In the strip club where the DJ makes most of his money from the dancers, a good rapport with the entertainers is key. The entertainers are what drive the clientele to the club. It is the DJ’s job to make them look good. So the girls are motivated to keep the DJ happy as well. It’s a symbiotic relationship. The DJ doesn’t just play whatever song a dancer asks for, but rather picks a song that is going to get guys up to the stage. The dancer tips based on her profit for the night, so the relationship between dancer and DJ is ideally a mutually beneficial one.
If an entertainer isn’t tipping her DJ what he considers fair, there are DJs who find creative if not passive-aggressive ways to express their displeasure. If you’re in the strip club and you hear That Smell by Lynyrd Skynyrd or Wynona’s Big Brown Beaver by Primus, there’s a good chance the lady on stage has pissed off the DJ. CJ doesn’t play this game, however.
The ultimate say about who plays what and when still goes to the club owner or manager.
“If you play fucked up shit for a girl who doesn’t tip you’re hurting everybody in the club. Think about it, you’re in the back dancing and a polka song comes on, that’s the end of your dances.”
Eventually, Deja Vu made CJ a manager and then sent him to Michigan to learn how to establish new clubs. CJ traveled around the country opening new Déjà Vu locations. He became a corporate employee. Like most established strip club staff, he came to see Déjà Vu and its dubious business practices as a blight on the industry. Rather than give control to its staff and entertainers, it follows an exploitive business model and has entrenched its malicious practices throughout the country. The club he works for now and for most of his career doesn’t use the same tactics.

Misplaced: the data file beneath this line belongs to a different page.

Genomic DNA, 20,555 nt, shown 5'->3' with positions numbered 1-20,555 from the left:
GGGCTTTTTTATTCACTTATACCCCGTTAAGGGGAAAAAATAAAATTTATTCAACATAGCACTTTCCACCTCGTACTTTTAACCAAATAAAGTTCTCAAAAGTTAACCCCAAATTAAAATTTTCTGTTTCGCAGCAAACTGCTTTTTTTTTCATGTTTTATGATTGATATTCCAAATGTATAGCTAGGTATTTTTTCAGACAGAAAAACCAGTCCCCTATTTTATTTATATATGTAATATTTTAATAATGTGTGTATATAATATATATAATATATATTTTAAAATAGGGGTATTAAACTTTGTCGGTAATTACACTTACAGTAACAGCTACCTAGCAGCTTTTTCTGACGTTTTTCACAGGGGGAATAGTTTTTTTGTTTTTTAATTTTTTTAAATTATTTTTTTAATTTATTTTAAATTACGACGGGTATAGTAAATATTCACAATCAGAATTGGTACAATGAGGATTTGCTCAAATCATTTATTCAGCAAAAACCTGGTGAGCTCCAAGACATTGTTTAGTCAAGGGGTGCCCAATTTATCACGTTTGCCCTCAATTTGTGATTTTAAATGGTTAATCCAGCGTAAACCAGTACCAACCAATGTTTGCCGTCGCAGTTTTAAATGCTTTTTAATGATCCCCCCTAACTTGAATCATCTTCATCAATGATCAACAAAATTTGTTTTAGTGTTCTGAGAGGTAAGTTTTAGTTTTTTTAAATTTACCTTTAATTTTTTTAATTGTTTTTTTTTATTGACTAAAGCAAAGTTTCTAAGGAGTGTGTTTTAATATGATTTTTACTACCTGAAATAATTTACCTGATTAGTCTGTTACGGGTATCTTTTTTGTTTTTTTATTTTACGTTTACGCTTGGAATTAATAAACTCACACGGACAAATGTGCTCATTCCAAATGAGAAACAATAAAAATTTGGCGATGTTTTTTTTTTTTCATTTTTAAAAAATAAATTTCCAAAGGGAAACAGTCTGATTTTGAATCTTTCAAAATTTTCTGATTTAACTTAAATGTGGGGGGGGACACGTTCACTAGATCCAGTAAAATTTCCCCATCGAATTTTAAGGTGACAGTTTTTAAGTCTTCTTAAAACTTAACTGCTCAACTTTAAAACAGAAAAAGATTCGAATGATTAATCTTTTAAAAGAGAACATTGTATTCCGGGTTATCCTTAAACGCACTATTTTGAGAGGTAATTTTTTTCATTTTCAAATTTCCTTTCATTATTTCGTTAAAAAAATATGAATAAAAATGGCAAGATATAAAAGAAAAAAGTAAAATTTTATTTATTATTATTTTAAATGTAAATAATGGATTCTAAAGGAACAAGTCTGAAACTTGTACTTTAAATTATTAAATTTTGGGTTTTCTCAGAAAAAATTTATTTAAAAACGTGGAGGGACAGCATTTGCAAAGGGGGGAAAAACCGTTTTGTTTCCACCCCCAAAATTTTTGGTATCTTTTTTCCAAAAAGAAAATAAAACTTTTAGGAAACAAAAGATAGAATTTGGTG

But back in the 80s and the early 90s, the money was flowing so fast that there weren’t any complaints. Clubs charge their entertainers a stage fee, similar to the rent a hairdresser pays for their station. Sometimes clubs will charge a dancer per lap dance. But they are not allowed to charge both. More recently, Déjà vu has been sued multiple times for their disregard of labor laws. Today, most Déjà vu clubs have machines that the customers put their money into and the girls are paid out at the end of the night. Tips are still paid in cash. This encourages the entertainers to do things outside the rules in order to earn more tips to offset the double dipping of the club. And as that bar gets lowered, competing clubs become pressured to conform to the new boundaries.
“This was the 80s, no one was looking at this shit. Those girls back then were all driving jags, beamers, and benzes. The results of all the lawsuits are why you see the machines and why the girls have to wait to be paid out.”